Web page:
amfAR Study Assesses Impact of Medicaid Expansion on the Opioid Epidemic
Published Wednesday, March 26, 2018
A new amfAR study has found that while opioid prescribing in the Medicaid population has increased in recent years, there is no statistical difference in prescription rates between states that did expand Medicaid and states that did not. The study aimed to assess the impact of the expansion of Medicaid eligibility in the United States on the opioid epidemic, which currently provides coverage for four in 10 non-elderly Americans living with opioid use disorder. Results were recently published online in the American Journal of Public Health.
The analysis also found that Medicaid expansion actually increased access to addiction treatment.
Using Medicaid enrollment and reimbursement data from 2011 to 2016 in all states, amfAR evaluated prescribing patterns of opioids and three Food and Drug Administration–approved medications used in treating opioid use disorders: buprenorphine, naltrexone, and methadone. The data found that per-enrollee rates of buprenorphine and naltrexone increased by more than 200% after states expanded Medicaid eligibility; by contrast, in the states that did not expand eligibility, prescribing rates increased by less than 50%. Prescriptions for methadone decreased in all states in this period, with larger decreases in expansion states.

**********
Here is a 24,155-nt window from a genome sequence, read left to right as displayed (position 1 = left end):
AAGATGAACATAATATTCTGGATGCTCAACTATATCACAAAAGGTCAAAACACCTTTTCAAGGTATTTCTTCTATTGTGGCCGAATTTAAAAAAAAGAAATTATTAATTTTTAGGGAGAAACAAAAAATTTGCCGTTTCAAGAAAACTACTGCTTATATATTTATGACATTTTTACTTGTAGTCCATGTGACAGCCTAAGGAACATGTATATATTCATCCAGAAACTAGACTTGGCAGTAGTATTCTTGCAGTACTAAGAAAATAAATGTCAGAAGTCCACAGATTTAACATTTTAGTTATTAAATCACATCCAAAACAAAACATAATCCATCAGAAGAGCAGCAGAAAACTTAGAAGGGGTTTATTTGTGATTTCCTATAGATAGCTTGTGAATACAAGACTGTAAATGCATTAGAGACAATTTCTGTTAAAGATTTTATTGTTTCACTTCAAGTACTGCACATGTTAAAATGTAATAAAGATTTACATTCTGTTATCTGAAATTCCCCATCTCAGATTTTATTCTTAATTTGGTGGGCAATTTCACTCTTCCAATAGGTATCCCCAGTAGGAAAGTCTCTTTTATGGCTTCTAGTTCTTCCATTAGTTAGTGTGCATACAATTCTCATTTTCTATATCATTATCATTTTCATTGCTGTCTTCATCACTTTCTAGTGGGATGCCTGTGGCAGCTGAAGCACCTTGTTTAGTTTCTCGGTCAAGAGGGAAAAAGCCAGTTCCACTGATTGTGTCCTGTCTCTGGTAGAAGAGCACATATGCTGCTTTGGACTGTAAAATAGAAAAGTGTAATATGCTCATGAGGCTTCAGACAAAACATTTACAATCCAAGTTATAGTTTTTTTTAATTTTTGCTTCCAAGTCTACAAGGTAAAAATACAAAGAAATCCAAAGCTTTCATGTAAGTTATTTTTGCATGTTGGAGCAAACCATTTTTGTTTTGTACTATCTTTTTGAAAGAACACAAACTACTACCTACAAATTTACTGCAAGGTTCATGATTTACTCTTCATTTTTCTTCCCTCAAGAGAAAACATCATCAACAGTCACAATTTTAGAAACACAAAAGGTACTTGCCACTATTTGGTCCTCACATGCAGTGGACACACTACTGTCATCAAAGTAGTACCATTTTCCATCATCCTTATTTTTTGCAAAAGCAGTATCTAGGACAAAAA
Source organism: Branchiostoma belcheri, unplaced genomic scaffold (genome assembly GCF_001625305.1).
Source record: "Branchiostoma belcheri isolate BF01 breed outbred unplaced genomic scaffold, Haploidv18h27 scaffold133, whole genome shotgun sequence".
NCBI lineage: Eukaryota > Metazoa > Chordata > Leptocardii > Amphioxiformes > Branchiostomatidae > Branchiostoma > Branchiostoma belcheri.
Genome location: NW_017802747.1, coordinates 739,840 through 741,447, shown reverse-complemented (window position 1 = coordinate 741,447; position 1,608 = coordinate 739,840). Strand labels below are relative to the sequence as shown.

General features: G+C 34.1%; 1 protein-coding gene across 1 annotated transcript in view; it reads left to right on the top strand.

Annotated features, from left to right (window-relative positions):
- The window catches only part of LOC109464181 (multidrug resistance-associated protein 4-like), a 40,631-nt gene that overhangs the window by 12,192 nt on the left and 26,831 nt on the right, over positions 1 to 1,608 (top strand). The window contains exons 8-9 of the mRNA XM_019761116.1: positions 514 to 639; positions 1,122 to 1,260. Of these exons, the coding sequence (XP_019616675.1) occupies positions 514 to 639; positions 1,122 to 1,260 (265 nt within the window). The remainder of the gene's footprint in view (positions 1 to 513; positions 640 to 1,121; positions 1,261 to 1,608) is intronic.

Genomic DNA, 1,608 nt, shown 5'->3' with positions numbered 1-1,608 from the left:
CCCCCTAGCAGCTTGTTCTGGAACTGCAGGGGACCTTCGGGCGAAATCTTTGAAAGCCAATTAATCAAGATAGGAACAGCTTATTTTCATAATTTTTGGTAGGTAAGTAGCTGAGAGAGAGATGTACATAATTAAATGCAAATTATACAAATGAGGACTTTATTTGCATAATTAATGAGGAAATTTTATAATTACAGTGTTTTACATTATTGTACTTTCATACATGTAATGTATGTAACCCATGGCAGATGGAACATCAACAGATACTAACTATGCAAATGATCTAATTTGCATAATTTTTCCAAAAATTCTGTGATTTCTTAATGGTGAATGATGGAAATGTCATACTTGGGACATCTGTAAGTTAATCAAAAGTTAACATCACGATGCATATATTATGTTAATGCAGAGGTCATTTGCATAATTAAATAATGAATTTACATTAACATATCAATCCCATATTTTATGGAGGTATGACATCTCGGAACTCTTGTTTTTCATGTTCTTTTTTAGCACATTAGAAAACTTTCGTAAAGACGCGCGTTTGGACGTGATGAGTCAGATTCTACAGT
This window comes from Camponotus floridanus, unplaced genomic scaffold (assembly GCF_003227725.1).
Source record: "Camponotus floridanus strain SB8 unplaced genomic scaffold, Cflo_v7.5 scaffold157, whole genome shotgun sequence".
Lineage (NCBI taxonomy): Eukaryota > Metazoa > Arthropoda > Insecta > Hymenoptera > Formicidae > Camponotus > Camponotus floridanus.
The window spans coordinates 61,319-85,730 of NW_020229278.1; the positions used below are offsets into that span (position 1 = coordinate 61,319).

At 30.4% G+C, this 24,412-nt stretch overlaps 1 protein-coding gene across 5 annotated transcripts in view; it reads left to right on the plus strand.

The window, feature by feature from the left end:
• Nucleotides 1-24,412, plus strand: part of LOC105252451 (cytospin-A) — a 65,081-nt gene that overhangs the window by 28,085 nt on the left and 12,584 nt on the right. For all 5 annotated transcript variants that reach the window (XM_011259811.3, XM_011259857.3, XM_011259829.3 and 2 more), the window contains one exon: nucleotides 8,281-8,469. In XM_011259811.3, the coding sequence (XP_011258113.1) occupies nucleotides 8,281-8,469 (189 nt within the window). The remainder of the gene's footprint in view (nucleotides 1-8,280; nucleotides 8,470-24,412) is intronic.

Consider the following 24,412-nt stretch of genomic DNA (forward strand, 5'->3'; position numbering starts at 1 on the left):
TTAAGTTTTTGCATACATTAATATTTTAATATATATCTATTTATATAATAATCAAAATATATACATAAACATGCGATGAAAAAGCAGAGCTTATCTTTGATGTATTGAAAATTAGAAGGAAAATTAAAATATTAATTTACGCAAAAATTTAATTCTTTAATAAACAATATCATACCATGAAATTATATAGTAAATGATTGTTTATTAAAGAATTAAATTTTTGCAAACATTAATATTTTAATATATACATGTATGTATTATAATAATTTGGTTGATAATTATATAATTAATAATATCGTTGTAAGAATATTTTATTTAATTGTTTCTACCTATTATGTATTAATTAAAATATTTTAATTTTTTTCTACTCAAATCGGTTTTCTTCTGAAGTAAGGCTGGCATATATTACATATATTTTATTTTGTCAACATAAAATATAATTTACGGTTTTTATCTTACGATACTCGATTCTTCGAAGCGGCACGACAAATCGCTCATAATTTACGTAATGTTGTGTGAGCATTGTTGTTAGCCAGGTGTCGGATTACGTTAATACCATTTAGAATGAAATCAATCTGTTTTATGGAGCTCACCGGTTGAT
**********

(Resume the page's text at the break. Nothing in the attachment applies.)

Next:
In an op-ed first published in The Hill, amfAR Policy Associate and lead author of the paper Alana Sharp noted that the findings provide compelling evidence to refute claims made by some Members of Congress that Medicaid has fueled the opioid epidemic. The analysis also underscores that Medicaid is one of the most powerful tools in our arsenal to fight the opioid epidemic, and attempts to discredit its role in improving the lives of Americans living with substance use disorders are counterproductive and not supported by the best available evidence.
To learn more about the opioid epidemic in the U.S., visit www.opioid.amfar.org.